The surprising thing, though, is aside from those first few scenes, Othello is really not a play that explores racism in any great detail – The Merchant of Venice, for example, also set in the racial melting pot that was Venice, was far more analytical in that regard. As Othello himself testifies, he is employed as a general by the Venetian state, and as such, has every reason to expect that his position will be respected. And in a sense it is: even though Brabantio is inflamed by racist slander, his real irritation seems to be that his daughter has ignored his wishes; likewise, Roderigo’s grudge against Othello is simply that Desdemona prefers him to the drab Venetian.


From Garber:

4890392821_da010b6706_z“Yet Venice presents itself initially as the place of light and reason, the archetype of a Renaissance with, ruled by a Duke who seems to exemplify all of its emblematic qualities, and this vision is clearly limned in the play’s third scene. Although it is the middle of the night, a disorderly time, the Duke and Senators are met in a brightly lighted council chamber, light here, symbolizing, as it does throughout the play and throughout Shakespeare, a search for control and order. The chamber is full of people, but rather than milling about they are apparently ranged in an orderly way at a central table. And most strikingly, their procedures are so reasonable and logical that they see right through intended deception. A sailor reports that the enemy Turks are heading for Rhodes, rather than Cyprus, but the duke and the Senators reject his report:

     This cannot be

By no assay of reason – ‘tis a pageant

To keep us in false gaze.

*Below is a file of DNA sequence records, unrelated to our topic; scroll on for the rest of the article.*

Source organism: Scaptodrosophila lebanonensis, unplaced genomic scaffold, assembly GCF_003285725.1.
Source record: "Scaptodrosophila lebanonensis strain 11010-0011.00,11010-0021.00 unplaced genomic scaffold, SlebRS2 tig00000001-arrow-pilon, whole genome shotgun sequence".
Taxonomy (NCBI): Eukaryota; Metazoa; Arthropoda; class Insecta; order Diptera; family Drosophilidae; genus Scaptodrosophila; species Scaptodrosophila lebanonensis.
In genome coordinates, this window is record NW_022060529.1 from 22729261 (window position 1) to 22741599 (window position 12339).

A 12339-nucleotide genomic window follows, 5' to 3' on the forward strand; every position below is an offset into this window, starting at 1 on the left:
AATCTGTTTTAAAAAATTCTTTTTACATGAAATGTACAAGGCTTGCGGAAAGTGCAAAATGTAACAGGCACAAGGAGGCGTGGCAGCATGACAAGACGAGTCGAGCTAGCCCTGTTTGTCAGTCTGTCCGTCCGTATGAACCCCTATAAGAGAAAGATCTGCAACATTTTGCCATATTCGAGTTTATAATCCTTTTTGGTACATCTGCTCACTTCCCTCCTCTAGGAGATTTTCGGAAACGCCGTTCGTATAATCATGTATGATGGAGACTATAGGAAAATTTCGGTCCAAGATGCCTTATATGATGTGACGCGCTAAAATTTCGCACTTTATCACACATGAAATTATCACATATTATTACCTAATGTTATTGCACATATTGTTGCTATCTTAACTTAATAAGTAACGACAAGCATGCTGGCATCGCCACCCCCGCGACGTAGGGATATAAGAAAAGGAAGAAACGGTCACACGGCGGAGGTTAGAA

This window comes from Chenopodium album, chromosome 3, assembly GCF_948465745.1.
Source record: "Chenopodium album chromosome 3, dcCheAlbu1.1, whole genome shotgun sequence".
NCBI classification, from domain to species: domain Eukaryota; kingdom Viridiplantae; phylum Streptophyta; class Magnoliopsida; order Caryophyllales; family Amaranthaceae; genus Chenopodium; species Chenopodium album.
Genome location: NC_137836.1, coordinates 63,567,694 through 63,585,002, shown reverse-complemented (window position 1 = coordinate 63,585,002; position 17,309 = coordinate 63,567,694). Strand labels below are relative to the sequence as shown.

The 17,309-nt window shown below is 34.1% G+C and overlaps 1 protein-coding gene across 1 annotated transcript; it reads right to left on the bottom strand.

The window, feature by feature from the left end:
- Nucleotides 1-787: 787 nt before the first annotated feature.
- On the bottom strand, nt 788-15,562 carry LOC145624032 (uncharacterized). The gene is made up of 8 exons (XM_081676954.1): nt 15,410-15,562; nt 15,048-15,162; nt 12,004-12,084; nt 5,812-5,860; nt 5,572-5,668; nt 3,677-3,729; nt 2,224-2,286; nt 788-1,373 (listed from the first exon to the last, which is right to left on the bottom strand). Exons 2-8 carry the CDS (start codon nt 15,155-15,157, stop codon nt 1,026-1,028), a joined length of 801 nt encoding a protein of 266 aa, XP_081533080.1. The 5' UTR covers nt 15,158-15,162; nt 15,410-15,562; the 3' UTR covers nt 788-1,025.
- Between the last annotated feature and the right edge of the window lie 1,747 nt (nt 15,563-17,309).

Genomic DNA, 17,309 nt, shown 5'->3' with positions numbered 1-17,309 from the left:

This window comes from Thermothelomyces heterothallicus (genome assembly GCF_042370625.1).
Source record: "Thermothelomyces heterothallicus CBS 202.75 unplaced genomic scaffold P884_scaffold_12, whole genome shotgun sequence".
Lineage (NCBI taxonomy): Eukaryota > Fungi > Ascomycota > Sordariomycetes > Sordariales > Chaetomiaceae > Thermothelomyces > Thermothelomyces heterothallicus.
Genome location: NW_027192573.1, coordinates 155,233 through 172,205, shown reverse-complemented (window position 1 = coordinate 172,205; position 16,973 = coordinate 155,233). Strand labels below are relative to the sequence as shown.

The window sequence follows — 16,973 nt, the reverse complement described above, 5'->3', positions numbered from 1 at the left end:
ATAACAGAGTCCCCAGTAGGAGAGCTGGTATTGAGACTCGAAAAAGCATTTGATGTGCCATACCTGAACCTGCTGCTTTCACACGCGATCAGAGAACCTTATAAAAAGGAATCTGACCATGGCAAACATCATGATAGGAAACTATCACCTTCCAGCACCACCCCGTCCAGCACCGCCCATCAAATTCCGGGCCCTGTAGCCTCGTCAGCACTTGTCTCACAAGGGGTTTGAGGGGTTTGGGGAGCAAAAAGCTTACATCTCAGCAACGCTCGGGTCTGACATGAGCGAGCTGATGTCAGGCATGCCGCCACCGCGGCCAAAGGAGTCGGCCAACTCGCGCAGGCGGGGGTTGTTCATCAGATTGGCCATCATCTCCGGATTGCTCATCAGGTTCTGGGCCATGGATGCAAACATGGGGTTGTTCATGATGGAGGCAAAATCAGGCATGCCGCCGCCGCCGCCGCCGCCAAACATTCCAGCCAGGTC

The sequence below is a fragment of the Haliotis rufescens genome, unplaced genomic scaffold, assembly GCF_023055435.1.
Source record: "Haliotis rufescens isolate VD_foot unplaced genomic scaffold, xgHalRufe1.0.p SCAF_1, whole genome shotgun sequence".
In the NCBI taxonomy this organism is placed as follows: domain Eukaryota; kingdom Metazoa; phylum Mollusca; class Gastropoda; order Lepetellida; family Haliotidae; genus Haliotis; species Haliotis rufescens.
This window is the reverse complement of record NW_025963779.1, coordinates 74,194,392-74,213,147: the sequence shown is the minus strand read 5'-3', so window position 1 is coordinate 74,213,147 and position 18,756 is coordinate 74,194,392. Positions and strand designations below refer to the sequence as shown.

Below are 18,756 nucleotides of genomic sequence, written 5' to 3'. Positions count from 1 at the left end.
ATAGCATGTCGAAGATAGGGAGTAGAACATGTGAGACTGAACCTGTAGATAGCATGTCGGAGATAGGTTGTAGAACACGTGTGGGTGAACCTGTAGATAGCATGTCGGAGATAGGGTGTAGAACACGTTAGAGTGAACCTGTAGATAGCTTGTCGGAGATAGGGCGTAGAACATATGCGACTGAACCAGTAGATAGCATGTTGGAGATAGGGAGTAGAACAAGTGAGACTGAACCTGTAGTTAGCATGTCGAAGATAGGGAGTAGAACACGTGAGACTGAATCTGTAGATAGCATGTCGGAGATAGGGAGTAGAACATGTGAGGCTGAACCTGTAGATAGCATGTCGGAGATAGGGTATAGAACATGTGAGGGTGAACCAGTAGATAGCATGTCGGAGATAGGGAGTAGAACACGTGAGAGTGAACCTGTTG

To the Turks, the play’s chief exterior emblems of disorder, Cyprus is more valuable than Rhodes, so the Duke concludes that, whatever appearances my suggest, that they are actually aiming for Cyprus, and so, of course, it proves. No sooner does he assert confidently that the Turk is ‘not for Rhodes’ than a messenger arrives with more news: the Turks are now openly making for Cyprus. Reason has prevailed, has seen through fiction and deceit.

The phrase ‘false gaze’ is a significant one for the play as a whole and is, typically for Shakespeare, here inserted, as if casually and unimportantly, in an early dramatic interchange among secondary characters. But throughout the rest of Othello the audience will see, again and again, other staged ‘pageants,’ produced like this one to delude the onlooker, to ‘keep us in false gaze.’

For there is, as the play will quickly demonstrate, a radical limitation to the confidence in reason. The wildness of the border place that is Cyprus, buffeted by unimaginable winds and storms, populated by an unstable people, an island on the very outer limits of civilization – this alternative to Venetian reason and smug self-confidence is predicted in the play long before Othello’s army lands literally at Cyprus in act 2. The Cyprus element begins to show itself from the very beginning of the play, in the startling and superbly dramatic – and frightening – opening scene outside Brabantio’s Venetian palace. In this scene, as will quickly become clear, ‘Cyprus’ is already in Venice. And with the human anarchy of the Cyprus world, we can wee, as well, the limits of Venice.